About the Artist
It all started when...
As a young man Blu worked as a sign painter and commercial artist, developing his skills for accuracy and precision. These are the very attributes that he found restricting in his painting. His mature style as an abstract painter began as an exercise to free himself from the technical restraints of realism. Non representational abstract became a creatively freeing direction that evolved into his unique voice as an artist. “I look at my paintings not as individual pieces but rather as a living, breathing and constantly evolving body of work. It really does take on a life of its own.”. His subject matter is based from organic shapes with strong ties to nature. The organic structures are balanced with cavernous spaces and are filled with light that glow with an atmospheric quality. Typically, he begins with broad washes and textures, then pulls out and develops 3 dimensional shapes within the structures, finally resolving the surface with incisive drawing. The results are glowing organic abstractions. “My work is about the diversity of two different states and the transitions between the two. The real interest lies in bridging the gap between structure and space, foreground and background.” Victoria, on the west coast of Canada, is where Blu lives and works with his wife and growing young family. Blu has exhibited his work throughout Canada, Europe and the U.S. for several years.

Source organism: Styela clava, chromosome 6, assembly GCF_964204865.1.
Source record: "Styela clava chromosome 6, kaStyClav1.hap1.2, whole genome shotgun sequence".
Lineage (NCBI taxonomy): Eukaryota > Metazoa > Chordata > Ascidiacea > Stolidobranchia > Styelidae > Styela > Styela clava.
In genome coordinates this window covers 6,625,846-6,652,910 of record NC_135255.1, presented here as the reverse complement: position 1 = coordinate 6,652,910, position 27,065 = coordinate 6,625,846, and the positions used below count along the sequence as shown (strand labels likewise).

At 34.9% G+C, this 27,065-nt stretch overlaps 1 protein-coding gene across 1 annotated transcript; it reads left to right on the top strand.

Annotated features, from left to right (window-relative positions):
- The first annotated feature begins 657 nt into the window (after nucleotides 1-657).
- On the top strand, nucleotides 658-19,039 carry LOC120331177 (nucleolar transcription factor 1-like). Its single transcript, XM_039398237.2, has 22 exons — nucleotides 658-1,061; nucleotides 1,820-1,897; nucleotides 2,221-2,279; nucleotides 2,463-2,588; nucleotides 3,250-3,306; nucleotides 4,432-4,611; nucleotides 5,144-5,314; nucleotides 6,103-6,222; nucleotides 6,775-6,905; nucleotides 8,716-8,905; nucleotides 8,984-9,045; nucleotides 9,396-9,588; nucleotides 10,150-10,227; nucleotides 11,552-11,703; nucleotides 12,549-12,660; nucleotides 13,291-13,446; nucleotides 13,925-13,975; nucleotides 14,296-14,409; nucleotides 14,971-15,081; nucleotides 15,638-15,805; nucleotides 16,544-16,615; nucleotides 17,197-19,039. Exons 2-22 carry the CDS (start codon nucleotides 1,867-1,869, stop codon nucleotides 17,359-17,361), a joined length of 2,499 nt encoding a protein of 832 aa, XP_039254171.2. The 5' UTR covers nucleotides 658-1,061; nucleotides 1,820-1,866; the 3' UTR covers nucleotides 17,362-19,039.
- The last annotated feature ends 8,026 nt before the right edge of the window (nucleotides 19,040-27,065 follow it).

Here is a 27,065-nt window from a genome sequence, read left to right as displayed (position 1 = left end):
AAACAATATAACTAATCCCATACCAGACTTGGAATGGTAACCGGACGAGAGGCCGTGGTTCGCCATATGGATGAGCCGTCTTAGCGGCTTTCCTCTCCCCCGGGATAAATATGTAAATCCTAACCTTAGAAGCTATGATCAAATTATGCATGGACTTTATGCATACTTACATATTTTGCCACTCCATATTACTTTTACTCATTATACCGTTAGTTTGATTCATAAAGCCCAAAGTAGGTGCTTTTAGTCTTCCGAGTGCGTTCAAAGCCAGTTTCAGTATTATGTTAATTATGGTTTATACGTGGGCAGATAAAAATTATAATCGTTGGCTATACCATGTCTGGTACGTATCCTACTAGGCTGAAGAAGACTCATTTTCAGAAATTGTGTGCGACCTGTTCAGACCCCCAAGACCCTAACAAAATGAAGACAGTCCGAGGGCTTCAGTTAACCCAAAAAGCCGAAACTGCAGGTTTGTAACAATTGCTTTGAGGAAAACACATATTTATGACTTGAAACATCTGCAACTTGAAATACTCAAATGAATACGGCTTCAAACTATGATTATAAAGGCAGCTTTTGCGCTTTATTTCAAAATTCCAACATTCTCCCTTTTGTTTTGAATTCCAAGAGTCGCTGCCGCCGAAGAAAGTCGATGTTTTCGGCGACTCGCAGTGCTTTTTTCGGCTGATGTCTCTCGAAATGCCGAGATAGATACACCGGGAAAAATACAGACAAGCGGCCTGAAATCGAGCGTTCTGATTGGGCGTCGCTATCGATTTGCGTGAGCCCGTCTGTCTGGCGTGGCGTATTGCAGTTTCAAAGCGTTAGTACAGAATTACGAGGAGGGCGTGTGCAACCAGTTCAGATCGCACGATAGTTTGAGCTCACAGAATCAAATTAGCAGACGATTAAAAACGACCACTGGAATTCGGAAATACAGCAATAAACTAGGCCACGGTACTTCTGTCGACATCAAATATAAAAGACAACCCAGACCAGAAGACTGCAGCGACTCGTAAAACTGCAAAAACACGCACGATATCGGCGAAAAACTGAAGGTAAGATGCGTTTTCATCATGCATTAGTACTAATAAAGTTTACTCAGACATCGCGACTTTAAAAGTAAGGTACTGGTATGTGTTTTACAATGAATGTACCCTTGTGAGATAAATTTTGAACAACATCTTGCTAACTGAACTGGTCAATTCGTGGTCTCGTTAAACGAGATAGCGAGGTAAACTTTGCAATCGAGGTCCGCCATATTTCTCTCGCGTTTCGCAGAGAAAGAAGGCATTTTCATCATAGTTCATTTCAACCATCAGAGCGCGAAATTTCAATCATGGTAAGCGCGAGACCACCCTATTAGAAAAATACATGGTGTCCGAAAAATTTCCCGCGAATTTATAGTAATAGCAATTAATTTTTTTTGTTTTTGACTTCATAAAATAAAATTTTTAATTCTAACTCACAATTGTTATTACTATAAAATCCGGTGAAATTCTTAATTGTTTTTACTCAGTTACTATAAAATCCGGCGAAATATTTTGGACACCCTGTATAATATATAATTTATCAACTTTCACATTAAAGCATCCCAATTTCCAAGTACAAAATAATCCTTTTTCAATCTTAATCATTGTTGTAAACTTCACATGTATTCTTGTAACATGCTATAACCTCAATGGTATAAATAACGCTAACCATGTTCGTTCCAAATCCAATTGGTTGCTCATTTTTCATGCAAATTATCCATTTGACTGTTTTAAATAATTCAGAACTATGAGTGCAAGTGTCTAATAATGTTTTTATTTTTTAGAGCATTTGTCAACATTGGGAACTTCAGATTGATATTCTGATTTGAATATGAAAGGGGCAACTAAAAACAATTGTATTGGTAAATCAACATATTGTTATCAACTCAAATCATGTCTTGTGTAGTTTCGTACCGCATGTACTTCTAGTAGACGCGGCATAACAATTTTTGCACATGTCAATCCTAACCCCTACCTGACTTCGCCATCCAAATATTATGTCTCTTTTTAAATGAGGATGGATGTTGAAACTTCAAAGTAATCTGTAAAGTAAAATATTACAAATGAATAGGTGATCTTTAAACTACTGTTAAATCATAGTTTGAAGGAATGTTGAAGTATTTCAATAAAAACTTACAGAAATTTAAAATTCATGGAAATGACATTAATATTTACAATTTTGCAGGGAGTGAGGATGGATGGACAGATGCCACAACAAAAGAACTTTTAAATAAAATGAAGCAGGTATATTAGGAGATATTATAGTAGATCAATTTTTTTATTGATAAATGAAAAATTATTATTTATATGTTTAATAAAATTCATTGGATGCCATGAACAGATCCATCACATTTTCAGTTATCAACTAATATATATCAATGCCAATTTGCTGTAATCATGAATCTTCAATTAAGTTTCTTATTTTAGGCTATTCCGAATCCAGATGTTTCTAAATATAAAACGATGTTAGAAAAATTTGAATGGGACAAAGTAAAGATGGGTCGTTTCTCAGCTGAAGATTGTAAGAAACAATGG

The Art of Blu Smith
To observe surroundings is to view dozens of surfaces. Our sight is pre-programmed to graze the exterior of things in our ample range of perception. In other words, most of us do not have advanced X-Ray vision or any other supernatural leverage over one another. But this is what makes art so spectacular. We do not need any special power to experience extraordinary things when there are artists conveying notions of all intangible fields, both in visuals and messages. The work of Canadian abstract artist, Blu Smith, is at first, an invitation to the phenomenal. And then, as the audience, you are there. Samantha Matcovsky, The Huffington Post
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